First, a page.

GLENWOOD, Ark. — Last year, while campaigning for the top prosecutor’s job in the rural district that surrounds this close-knit river town, native daughter Jana Bradford cited a tough-on-crime record that she said had brought the worst offenders to justice and comfort to their victims.
“The most important thing that I’m able to do is relate to our victims,” Bradford, a part-time deputy prosecutor in Pike County for more than two decades, told a crowd at a Rotary club meeting. “The child who has been molested by her parents, I’ve held her hand before she testified.”
But time and again, Bradford used her clout and legal skills behind the scenes to assist her pedophile uncle, according to a paper trail of letters and other legal records.
Over the years, she helped her uncle Barry Walker try to get a pardon from the governor for his first felony sexual abuse conviction in another Arkansas county, vigorously disputed a girl’s abuse allegations when he faced more possible charges and tried to get his name removed from Arkansas’ sex offender registry, records show.
Bradford’s efforts to assist Walker have surfaced in recent months as part of a swirling scandal in the wake of what some legal observers describe as one of the worst pedophilia cases in Arkansas history.
Last June 9, just 16 days after she won election as chief prosecutor in a four-county judicial district, investigators from the state and county, responding to new allegations from three girls, seized a cache of more than 400 homemade videos and thousands of photos and downloaded images of child pornography from Walker’s residence and arrested him.
The videos dated back a quarter century and captured Walker committing hundreds of acts of rape and other sex crimes on dozens of pre-pubescent girls, ages 2 to 14 — including a 4-year-old girl whose claims Bradford had vigorously disputed to a neighboring prosecutor years earlier.
Four months later, Walker, 59, who ran a successful construction business, pleaded guilty to more than 100 felony counts in two counties related to raping or molesting 31 children, some repeatedly. He received 39 life sentences totaling 1,710 years in prison with no chance for parole.
Since his conviction in October, investigators have shifted their focus to Walker’s closest relatives and associates, amid allegations that they enabled Walker to keep preying on little girls for years.
Another of Walker’s nieces and his former longtime girlfriend each have been charged with felony counts of permitting child sex abuse, while Walker’s brother faces a misdemeanor charge of failure to report child sex abuse, court records show.
The special prosecutor overseeing Walker’s case and related ones, who was assigned in part due to Bradford’s conflicts of interest, said in a recent interview that a criminal investigation of “secondary targets” remains ongoing. Neither the prosecutor nor a state special agent leading that probe would say whether Bradford is among those targets.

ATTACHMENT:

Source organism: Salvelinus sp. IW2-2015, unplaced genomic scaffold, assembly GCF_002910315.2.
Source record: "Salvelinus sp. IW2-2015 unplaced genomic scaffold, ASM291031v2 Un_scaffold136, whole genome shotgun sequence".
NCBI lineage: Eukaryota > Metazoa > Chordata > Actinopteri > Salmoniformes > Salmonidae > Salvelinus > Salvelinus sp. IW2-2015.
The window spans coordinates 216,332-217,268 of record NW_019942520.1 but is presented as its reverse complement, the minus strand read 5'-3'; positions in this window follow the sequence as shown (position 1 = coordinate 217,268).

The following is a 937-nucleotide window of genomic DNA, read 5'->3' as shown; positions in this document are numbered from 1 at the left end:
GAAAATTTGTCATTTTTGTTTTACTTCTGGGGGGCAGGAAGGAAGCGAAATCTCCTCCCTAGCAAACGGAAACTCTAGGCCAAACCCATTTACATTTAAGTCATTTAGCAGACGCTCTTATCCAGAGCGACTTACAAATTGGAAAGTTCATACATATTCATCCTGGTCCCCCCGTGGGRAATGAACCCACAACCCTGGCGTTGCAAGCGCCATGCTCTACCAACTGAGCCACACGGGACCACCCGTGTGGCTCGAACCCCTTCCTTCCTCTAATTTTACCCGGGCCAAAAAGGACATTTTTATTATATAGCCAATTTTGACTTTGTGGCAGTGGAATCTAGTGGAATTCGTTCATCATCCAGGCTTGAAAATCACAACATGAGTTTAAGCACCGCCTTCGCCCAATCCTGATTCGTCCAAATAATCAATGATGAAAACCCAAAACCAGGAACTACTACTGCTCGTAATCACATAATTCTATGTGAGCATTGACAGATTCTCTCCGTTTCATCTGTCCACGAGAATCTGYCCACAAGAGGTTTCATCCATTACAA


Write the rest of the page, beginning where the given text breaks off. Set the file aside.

A growing number of Walker’s victims, meanwhile, have joined a lawsuit that lays out a litany of explosive claims alleging a broader scheme and cover-up orchestrated by the child rapist’s “inner circle,” including Bradford.
“You don’t rape this many girls this many times in a small Arkansas town unless someone is running interference for you,” said David Carter, a Texarkana lawyer representing at least 14 of the victims or their parents and guardians.
The lawsuit includes allegations that Walker’s relatives and a former girlfriend intentionally delayed reporting two girls’ sex abuse claims last year to avoid hurting Bradford’s election chances. Following Walker’s arrest, the lawsuit alleges, his family schemed to hide Walker’s business assets and property in case any of his victims later sued.
The lawsuit also details Bradford’s repeated legal efforts over the years to protect and defend her uncle. It contends she wouldn’t allow her own daughter to be left alone with him, but failed to warn other parents that he was a sex offender who posed danger to their children.
Bradford, 54, a married mother of two who has not been charged with a crime, remains the prosecutor for Arkansas’ Ninth West Judicial Circuit. She did not respond to messages left by phone, email or at her downtown Glenwood office, where she displays a sign reading, “Honest Lawyer.”
Erin Cassinelli, an attorney representing Bradford in the civil case, said in an email to NBC News that Bradford isn’t doing interviews and is “instead focusing on litigating the issues in court.” Cassinelli said all of the lawsuit’s allegations about Bradford are “absolutely false,” and have not been verified or supported by factual evidence.
“Ms. Bradford denies in the most emphatic terms possible that she knew Barry Walker was molesting children or that she did anything whatsoever to conceal his depraved behavior,” Casinelli’s email said. “Since Ms. Bradford did not even know about Barry Walker’s continuing criminal acts, she certainly cannot be held responsible for his actions and the harm he caused.”
Walker did not respond to a letter sent to him in prison. His attorney in the civil case did not return a phone call.
One of Walker’s victims, now 22, said in a recent interview that she was afraid and ashamed to tell anyone about what Walker did to her as a child during playdates and slumber parties at his home. But she added that she believes those around Walker knew — and could have stopped him years earlier.